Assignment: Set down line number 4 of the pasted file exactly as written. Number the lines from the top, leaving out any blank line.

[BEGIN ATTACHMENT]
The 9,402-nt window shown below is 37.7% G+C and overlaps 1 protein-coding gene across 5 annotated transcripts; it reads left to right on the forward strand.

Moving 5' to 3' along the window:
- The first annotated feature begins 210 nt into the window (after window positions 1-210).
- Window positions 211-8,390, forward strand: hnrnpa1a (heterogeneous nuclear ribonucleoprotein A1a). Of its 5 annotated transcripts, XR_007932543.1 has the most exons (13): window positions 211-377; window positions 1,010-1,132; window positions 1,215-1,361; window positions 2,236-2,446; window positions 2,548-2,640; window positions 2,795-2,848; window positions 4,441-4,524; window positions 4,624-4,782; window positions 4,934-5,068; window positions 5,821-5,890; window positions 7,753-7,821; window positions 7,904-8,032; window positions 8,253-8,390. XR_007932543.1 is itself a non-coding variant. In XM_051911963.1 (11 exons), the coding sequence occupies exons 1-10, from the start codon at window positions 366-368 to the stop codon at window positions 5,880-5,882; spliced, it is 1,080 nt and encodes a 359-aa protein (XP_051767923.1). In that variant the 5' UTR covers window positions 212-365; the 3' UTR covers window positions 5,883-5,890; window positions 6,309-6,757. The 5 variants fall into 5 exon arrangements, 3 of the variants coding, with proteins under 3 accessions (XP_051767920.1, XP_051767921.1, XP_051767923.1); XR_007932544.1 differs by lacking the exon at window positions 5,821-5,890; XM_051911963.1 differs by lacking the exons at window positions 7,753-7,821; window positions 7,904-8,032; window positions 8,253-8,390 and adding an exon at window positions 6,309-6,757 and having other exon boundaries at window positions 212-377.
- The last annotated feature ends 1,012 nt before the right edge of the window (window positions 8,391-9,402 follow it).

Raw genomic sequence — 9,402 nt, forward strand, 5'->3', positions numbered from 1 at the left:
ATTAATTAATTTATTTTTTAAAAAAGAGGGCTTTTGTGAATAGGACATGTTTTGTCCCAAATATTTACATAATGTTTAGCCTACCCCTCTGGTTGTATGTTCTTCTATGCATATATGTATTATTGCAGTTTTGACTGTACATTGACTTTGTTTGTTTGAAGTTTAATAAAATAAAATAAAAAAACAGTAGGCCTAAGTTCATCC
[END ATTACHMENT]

- Window positions 211-8,390, forward strand: hnrnpa1a (heterogeneous nuclear ribonucleoprotein A1a). Of its 5 annotated transcripts, XR_007932543.1 has the most exons (13): window positions 211-377; window positions 1,010-1,132; window positions 1,215-1,361; window positions 2,236-2,446; window positions 2,548-2,640; window positions 2,795-2,848; window positions 4,441-4,524; window positions 4,624-4,782; window positions 4,934-5,068; window positions 5,821-5,890; window positions 7,753-7,821; window positions 7,904-8,032; window positions 8,253-8,390. XR_007932543.1 is itself a non-coding variant. In XM_051911963.1 (11 exons), the coding sequence occupies exons 1-10, from the start codon at window positions 366-368 to the stop codon at window positions 5,880-5,882; spliced, it is 1,080 nt and encodes a 359-aa protein (XP_051767923.1). In that variant the 5' UTR covers window positions 212-365; the 3' UTR covers window positions 5,883-5,890; window positions 6,309-6,757. The 5 variants fall into 5 exon arrangements, 3 of the variants coding, with proteins under 3 accessions (XP_051767920.1, XP_051767921.1, XP_051767923.1); XR_007932544.1 differs by lacking the exon at window positions 5,821-5,890; XM_051911963.1 differs by lacking the exons at window positions 7,753-7,821; window positions 7,904-8,032; window positions 8,253-8,390 and adding an exon at window positions 6,309-6,757 and having other exon boundaries at window positions 212-377.